Field Bob Filter

If you work with DV-AVI or other interlaced files, the 'jaggies' will stay until you save the movie to a wmv which de-de-interlaces it, or view it on a TV where the hardware does the same. Saving to a WMV file will be similar to using the field bob filter of VirtualDub.

Enough background. What does it all mean and what options do you have if you see a video clip that you think could be handled better when it comes to?

As I mostly work with and distribute wmv files that are not interlaced, I'm not ready yet to see and show you what happens when you input a TFF file and get a BFF one back. This week's newsletter is more about interlaced or not, and takes a look at how the different files effect bluescreening in XP and Vista. I'm really doing a jump-shift from the TFF/BFF subject.

Before doing it, here are...

a couple notes...


Support Space entered the next phase of starting up... charging a standard $25 fee for a session... with the first one free to new customers. The expert gets $20 and the house gets $5.

Customers I know have been extremely pleased with the service when it was a free ride though the early beta phase. We'll see how many keep going when they have to ante up a modest fee.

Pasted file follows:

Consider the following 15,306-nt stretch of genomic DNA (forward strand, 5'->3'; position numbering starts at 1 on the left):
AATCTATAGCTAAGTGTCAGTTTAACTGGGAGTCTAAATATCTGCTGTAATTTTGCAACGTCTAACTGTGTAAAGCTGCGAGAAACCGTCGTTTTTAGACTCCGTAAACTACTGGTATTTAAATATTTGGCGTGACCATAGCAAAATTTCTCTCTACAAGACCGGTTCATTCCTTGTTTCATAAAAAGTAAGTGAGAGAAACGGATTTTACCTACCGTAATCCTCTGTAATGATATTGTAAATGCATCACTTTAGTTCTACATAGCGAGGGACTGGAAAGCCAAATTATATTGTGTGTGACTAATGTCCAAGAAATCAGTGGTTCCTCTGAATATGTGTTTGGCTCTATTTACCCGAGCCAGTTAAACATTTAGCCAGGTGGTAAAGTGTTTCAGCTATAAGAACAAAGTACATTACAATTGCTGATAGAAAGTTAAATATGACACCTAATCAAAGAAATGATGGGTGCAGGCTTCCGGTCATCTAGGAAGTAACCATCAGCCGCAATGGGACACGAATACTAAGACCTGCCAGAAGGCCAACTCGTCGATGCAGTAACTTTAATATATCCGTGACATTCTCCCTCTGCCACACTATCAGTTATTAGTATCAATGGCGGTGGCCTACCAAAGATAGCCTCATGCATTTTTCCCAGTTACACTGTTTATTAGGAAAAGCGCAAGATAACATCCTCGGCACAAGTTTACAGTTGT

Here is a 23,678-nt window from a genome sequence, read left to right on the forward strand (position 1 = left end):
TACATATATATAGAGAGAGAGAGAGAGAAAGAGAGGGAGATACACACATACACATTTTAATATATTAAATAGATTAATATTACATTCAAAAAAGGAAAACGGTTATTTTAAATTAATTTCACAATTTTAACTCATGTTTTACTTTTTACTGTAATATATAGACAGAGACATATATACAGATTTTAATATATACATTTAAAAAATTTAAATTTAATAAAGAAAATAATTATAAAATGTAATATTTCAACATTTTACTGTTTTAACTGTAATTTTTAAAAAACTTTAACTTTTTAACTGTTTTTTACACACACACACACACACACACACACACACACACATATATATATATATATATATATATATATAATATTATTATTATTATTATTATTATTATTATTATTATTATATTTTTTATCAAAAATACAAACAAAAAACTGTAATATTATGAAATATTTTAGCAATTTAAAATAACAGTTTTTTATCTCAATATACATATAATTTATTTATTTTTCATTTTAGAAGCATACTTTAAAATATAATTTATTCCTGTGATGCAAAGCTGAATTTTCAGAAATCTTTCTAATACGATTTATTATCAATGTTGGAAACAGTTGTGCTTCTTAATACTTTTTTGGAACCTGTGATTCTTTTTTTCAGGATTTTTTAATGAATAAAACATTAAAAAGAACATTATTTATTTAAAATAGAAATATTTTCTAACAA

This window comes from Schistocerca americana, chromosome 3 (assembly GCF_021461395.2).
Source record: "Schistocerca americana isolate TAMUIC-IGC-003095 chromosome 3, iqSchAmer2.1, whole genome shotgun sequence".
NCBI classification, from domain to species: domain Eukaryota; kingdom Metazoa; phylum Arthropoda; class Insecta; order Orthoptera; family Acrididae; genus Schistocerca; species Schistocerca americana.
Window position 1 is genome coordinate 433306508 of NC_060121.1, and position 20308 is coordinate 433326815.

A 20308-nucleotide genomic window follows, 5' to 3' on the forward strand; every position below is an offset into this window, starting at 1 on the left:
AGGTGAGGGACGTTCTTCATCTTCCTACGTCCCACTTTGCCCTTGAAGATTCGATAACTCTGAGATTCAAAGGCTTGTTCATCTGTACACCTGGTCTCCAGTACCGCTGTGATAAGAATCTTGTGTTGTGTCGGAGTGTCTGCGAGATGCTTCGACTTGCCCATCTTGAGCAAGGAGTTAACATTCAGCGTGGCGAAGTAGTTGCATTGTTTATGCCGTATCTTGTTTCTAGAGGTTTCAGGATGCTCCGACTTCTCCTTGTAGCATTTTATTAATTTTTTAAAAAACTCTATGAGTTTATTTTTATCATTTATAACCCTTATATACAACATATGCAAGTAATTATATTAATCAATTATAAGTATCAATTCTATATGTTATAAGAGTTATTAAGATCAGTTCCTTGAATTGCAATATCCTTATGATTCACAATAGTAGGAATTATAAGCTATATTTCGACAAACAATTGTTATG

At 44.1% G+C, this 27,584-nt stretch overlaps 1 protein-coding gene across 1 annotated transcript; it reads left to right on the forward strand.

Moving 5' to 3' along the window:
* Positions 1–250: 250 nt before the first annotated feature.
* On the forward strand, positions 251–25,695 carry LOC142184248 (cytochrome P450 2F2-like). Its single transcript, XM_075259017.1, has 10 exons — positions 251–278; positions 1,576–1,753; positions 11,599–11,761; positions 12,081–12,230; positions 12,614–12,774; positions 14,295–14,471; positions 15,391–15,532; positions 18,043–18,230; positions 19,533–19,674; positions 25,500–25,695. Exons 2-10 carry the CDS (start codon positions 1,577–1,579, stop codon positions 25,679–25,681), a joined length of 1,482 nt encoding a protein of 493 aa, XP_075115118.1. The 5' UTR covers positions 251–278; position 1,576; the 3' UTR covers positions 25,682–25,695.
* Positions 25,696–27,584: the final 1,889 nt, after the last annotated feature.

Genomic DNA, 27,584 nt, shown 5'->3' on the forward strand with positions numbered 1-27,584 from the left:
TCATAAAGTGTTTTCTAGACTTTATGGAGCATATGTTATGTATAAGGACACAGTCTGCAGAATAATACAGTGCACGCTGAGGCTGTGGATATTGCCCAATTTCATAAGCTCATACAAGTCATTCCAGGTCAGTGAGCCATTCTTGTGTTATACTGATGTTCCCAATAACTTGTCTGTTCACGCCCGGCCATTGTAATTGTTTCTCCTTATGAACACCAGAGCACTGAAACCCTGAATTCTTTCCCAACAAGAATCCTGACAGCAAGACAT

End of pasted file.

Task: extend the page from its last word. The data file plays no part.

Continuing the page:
Over at my other startup, my 11 software reviews are now online at BrightHub and I'll be attending the first writers' conference call next week with Bill Phelan, the CEO.

.... back to the main topic...

Interlaced - TFF or BFF

Mark and I were checking video files all week... are they TFF or BFF?


Here's a picture showing GSpot looking at the file that started Mark's quest.

It's a Tivo file, an MPEG-2 one that GSpot says is a SVCD (Super VCD). I marked it to show where GSpot says it's an interlaced TFF file... which seems to be the 'normal' for MPEG files.

I used MM2.1 to convert it to DV-AVI and saw the same thing Mark had. It goes in as TFF and comes out BFF. As Mark suspected when he contacted me, Movie Maker and the Microsoft DV codec are changing the field order.